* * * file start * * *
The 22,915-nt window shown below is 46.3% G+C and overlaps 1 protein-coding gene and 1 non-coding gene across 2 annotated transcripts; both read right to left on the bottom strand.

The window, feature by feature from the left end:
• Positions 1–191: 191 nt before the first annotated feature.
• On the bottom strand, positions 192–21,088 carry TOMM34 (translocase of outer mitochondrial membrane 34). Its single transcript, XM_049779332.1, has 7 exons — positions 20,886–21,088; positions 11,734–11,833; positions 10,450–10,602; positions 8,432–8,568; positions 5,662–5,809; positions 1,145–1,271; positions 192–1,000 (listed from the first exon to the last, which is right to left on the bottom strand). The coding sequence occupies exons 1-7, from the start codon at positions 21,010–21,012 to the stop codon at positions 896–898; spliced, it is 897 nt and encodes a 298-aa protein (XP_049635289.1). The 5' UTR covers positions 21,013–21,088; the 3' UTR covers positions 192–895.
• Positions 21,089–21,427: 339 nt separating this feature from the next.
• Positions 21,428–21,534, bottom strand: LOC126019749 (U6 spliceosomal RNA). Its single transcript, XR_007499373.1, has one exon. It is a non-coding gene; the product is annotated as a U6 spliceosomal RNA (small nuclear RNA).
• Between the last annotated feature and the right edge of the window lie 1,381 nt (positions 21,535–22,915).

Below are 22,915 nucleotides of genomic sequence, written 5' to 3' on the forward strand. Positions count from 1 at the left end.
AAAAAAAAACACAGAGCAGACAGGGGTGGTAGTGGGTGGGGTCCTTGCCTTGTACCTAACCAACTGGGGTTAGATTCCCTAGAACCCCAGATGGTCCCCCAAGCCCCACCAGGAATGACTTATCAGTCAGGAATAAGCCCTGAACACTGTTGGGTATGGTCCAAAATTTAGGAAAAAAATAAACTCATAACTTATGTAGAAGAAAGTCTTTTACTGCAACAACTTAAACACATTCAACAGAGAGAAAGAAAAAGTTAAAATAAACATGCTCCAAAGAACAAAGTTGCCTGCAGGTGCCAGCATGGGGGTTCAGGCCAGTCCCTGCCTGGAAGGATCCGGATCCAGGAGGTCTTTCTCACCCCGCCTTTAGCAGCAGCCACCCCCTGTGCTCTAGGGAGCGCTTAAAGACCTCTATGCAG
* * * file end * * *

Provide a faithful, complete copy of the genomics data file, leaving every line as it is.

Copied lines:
The 22,915-nt window shown below is 46.3% G+C and overlaps 1 protein-coding gene and 1 non-coding gene across 2 annotated transcripts; both read right to left on the bottom strand.

The window, feature by feature from the left end:
• Positions 1–191: 191 nt before the first annotated feature.
• On the bottom strand, positions 192–21,088 carry TOMM34 (translocase of outer mitochondrial membrane 34). Its single transcript, XM_049779332.1, has 7 exons — positions 20,886–21,088; positions 11,734–11,833; positions 10,450–10,602; positions 8,432–8,568; positions 5,662–5,809; positions 1,145–1,271; positions 192–1,000 (listed from the first exon to the last, which is right to left on the bottom strand). The coding sequence occupies exons 1-7, from the start codon at positions 21,010–21,012 to the stop codon at positions 896–898; spliced, it is 897 nt and encodes a 298-aa protein (XP_049635289.1). The 5' UTR covers positions 21,013–21,088; the 3' UTR covers positions 192–895.
• Positions 21,089–21,427: 339 nt separating this feature from the next.
• Positions 21,428–21,534, bottom strand: LOC126019749 (U6 spliceosomal RNA). Its single transcript, XR_007499373.1, has one exon. It is a non-coding gene; the product is annotated as a U6 spliceosomal RNA (small nuclear RNA).
• Between the last annotated feature and the right edge of the window lie 1,381 nt (positions 21,535–22,915).

Below are 22,915 nucleotides of genomic sequence, written 5' to 3' on the forward strand. Positions count from 1 at the left end.
AAAAAAAAACACAGAGCAGACAGGGGTGGTAGTGGGTGGGGTCCTTGCCTTGTACCTAACCAACTGGGGTTAGATTCCCTAGAACCCCAGATGGTCCCCCAAGCCCCACCAGGAATGACTTATCAGTCAGGAATAAGCCCTGAACACTGTTGGGTATGGTCCAAAATTTAGGAAAAAAATAAACTCATAACTTATGTAGAAGAAAGTCTTTTACTGCAACAACTTAAACACATTCAACAGAGAGAAAGAAAAAGTTAAAATAAACATGCTCCAAAGAACAAAGTTGCCTGCAGGTGCCAGCATGGGGGTTCAGGCCAGTCCCTGCCTGGAAGGATCCGGATCCAGGAGGTCTTTCTCACCCCGCCTTTAGCAGCAGCCACCCCCTGTGCTCTAGGGAGCGCTTAAAGACCTCTATGCAG